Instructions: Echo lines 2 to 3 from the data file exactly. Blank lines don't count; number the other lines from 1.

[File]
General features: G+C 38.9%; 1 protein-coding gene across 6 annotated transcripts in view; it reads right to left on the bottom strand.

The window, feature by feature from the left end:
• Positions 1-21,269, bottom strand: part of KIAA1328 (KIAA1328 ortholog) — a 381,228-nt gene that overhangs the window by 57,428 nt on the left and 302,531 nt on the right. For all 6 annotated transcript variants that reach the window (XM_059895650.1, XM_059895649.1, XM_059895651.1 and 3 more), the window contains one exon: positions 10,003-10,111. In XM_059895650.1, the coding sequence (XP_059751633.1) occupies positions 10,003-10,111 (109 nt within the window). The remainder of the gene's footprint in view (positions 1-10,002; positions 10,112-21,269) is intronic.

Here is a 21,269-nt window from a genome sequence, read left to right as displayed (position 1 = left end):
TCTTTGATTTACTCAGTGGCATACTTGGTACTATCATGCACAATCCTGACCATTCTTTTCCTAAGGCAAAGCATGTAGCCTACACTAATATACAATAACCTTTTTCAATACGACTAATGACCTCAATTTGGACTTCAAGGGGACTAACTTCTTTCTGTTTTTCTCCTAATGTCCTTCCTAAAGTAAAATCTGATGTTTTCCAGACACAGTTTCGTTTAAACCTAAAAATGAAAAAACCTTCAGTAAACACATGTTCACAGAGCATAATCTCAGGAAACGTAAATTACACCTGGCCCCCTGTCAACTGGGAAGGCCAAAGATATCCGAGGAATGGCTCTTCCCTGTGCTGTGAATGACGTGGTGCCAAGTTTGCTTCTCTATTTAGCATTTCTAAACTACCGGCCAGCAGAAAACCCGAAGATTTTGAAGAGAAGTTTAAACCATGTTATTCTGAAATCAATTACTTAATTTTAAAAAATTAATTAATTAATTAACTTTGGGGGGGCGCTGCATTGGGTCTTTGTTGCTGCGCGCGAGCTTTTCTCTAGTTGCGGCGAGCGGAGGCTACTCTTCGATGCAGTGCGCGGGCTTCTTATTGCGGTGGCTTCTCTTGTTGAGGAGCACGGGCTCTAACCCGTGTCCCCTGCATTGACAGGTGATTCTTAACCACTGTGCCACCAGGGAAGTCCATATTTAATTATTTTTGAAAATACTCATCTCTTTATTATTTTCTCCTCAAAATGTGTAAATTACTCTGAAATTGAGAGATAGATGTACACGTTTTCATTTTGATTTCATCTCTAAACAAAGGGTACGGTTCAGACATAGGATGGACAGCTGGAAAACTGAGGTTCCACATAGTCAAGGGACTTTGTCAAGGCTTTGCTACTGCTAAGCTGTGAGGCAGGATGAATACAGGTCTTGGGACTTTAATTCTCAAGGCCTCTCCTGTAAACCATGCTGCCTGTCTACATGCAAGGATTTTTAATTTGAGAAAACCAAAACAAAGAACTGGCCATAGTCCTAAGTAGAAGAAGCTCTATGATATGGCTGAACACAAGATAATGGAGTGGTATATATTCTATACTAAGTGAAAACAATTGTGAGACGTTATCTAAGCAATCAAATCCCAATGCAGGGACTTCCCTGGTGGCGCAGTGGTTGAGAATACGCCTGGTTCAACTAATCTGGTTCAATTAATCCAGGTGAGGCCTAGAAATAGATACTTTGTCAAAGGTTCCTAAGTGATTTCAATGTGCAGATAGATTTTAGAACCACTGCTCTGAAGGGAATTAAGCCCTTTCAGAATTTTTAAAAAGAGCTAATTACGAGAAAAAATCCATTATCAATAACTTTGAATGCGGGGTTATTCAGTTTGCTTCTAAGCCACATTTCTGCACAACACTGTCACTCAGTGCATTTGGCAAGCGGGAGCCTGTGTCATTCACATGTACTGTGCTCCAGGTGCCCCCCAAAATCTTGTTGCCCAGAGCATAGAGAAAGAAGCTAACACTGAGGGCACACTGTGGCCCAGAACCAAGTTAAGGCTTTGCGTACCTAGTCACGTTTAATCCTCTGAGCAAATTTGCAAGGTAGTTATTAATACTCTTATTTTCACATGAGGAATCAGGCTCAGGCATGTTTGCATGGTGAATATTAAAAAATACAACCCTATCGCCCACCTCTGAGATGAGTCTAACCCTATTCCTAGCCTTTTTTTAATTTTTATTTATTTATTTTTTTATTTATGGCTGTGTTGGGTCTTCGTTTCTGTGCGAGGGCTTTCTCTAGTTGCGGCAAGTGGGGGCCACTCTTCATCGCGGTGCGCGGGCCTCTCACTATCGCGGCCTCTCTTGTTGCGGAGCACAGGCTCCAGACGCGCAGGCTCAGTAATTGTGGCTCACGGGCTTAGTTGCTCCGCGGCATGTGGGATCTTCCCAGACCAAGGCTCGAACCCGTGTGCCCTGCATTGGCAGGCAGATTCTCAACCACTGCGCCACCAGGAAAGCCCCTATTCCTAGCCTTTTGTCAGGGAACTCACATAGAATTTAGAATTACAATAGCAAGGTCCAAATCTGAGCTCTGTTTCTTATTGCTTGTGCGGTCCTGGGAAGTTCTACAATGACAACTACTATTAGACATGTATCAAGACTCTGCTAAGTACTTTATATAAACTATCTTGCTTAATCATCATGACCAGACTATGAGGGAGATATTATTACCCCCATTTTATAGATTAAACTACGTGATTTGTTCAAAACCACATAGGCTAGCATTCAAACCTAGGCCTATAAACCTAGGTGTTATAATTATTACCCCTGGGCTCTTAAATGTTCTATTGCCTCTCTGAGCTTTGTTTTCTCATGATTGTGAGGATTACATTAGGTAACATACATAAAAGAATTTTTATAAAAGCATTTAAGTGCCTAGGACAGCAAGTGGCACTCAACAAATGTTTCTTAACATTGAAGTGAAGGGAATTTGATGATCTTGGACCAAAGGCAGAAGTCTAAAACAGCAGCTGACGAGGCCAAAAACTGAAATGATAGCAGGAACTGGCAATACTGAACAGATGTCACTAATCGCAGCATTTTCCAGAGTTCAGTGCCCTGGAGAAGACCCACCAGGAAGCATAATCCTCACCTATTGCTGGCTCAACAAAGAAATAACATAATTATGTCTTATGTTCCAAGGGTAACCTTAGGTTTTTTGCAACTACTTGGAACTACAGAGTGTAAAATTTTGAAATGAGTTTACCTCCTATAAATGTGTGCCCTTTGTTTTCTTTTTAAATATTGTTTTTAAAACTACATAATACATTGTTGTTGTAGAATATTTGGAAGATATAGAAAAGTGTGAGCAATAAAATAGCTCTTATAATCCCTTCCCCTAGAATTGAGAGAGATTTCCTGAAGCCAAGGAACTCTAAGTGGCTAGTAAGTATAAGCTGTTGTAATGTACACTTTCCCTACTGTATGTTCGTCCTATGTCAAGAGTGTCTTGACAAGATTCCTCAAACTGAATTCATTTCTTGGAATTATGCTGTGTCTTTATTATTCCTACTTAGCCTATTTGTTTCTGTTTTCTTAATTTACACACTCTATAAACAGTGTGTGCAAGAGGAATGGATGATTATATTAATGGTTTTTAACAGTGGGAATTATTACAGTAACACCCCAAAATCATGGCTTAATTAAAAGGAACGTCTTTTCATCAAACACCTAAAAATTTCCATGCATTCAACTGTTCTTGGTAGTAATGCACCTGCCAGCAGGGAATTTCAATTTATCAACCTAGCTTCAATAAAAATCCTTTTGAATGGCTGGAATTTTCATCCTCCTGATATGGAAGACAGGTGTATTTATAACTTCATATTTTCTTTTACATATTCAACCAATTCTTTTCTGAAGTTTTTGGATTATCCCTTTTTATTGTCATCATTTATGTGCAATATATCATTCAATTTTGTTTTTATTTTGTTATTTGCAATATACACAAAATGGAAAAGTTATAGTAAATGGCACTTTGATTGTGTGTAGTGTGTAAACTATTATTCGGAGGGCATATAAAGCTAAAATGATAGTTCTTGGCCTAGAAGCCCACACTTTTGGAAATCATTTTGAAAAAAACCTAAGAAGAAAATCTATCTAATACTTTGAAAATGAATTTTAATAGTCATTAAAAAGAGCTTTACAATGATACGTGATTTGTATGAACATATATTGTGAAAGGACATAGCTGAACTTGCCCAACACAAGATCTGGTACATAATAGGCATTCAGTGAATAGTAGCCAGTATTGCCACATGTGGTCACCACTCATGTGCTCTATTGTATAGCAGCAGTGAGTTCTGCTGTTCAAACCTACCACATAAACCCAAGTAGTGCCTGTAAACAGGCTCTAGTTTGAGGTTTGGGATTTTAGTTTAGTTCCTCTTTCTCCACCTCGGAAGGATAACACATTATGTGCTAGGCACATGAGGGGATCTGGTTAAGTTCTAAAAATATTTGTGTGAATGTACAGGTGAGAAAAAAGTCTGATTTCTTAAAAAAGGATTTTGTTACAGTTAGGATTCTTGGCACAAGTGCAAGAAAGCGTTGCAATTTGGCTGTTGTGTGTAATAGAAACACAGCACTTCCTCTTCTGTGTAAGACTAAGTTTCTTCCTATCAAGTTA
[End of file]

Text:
The window, feature by feature from the left end:
• Positions 1-21,269, bottom strand: part of KIAA1328 (KIAA1328 ortholog) — a 381,228-nt gene that overhangs the window by 57,428 nt on the left and 302,531 nt on the right. For all 6 annotated transcript variants that reach the window (XM_059895650.1, XM_059895649.1, XM_059895651.1 and 3 more), the window contains one exon: positions 10,003-10,111. In XM_059895650.1, the coding sequence (XP_059751633.1) occupies positions 10,003-10,111 (109 nt within the window). The remainder of the gene's footprint in view (positions 1-10,002; positions 10,112-21,269) is intronic.